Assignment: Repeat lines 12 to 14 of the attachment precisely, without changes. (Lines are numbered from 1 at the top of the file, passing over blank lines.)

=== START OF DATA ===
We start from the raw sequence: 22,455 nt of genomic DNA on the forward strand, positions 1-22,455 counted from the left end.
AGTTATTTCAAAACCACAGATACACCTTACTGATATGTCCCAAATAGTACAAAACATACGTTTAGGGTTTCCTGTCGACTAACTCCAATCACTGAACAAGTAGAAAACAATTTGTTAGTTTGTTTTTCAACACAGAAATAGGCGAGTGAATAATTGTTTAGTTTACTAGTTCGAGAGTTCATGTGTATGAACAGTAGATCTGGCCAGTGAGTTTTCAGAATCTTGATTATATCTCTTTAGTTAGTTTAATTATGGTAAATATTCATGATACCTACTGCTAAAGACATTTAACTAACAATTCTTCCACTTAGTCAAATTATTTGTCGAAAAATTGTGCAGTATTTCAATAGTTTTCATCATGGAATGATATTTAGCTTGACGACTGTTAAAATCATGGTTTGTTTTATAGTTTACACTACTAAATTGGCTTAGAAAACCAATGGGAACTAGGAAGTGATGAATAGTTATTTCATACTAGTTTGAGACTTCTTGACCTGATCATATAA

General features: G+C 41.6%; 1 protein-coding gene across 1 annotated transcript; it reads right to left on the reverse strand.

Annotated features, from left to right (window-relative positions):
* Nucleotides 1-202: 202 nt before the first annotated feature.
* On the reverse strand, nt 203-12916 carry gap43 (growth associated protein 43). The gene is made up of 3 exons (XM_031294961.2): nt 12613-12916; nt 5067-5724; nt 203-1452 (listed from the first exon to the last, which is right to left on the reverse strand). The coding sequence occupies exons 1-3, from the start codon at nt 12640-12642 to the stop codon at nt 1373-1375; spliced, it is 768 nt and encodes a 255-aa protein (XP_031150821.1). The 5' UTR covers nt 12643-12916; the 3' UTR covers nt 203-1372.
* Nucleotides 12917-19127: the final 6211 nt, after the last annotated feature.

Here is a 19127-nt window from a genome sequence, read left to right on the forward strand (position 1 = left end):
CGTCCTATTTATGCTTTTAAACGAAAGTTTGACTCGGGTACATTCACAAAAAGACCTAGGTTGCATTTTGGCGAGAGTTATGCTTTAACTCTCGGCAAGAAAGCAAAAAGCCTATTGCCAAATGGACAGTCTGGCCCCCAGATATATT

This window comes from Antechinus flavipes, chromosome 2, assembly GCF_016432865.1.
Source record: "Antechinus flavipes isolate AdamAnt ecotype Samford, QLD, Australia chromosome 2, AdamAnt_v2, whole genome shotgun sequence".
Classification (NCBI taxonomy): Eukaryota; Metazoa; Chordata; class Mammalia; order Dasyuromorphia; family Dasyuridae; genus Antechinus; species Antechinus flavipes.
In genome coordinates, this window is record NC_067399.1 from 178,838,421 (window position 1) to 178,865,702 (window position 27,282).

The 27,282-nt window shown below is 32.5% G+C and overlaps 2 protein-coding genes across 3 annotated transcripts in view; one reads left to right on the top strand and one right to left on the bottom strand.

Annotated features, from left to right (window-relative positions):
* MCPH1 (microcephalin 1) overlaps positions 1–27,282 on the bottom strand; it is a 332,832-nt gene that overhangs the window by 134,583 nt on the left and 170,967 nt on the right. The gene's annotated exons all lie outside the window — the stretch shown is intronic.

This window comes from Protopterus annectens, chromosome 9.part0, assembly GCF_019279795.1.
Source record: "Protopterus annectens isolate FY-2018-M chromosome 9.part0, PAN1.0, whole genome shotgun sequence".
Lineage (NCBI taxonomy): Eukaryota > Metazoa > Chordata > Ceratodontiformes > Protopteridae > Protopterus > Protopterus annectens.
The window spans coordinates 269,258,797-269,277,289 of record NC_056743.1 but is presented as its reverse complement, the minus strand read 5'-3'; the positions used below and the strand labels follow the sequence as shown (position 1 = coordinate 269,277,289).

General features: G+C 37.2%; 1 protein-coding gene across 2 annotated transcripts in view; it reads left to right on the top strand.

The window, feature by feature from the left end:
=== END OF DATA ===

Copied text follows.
Classification (NCBI taxonomy): Eukaryota; Metazoa; Chordata; class Mammalia; order Dasyuromorphia; family Dasyuridae; genus Antechinus; species Antechinus flavipes.
In genome coordinates, this window is record NC_067399.1 from 178,838,421 (window position 1) to 178,865,702 (window position 27,282).

The 27,282-nt window shown below is 32.5% G+C and overlaps 2 protein-coding genes across 3 annotated transcripts in view; one reads left to right on the top strand and one right to left on the bottom strand.